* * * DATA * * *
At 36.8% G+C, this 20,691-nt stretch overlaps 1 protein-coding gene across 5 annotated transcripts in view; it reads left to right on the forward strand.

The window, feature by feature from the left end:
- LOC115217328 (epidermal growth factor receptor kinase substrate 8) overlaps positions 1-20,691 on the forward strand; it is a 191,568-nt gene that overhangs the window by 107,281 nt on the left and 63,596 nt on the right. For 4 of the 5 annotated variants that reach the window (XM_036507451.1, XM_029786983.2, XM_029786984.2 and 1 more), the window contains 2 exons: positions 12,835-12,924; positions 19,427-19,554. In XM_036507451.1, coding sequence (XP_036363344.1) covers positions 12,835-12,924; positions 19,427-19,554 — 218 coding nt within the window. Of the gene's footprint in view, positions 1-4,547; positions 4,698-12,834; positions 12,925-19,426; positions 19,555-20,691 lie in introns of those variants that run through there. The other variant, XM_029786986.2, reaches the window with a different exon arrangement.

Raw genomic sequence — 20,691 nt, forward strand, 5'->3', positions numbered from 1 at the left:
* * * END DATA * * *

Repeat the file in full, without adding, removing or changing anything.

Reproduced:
At 36.8% G+C, this 20,691-nt stretch overlaps 1 protein-coding gene across 5 annotated transcripts in view; it reads left to right on the forward strand.

The window, feature by feature from the left end:
- LOC115217328 (epidermal growth factor receptor kinase substrate 8) overlaps positions 1-20,691 on the forward strand; it is a 191,568-nt gene that overhangs the window by 107,281 nt on the left and 63,596 nt on the right. For 4 of the 5 annotated variants that reach the window (XM_036507451.1, XM_029786983.2, XM_029786984.2 and 1 more), the window contains 2 exons: positions 12,835-12,924; positions 19,427-19,554. In XM_036507451.1, coding sequence (XP_036363344.1) covers positions 12,835-12,924; positions 19,427-19,554 — 218 coding nt within the window. Of the gene's footprint in view, positions 1-4,547; positions 4,698-12,834; positions 12,925-19,426; positions 19,555-20,691 lie in introns of those variants that run through there. The other variant, XM_029786986.2, reaches the window with a different exon arrangement.

Raw genomic sequence — 20,691 nt, forward strand, 5'->3', positions numbered from 1 at the left: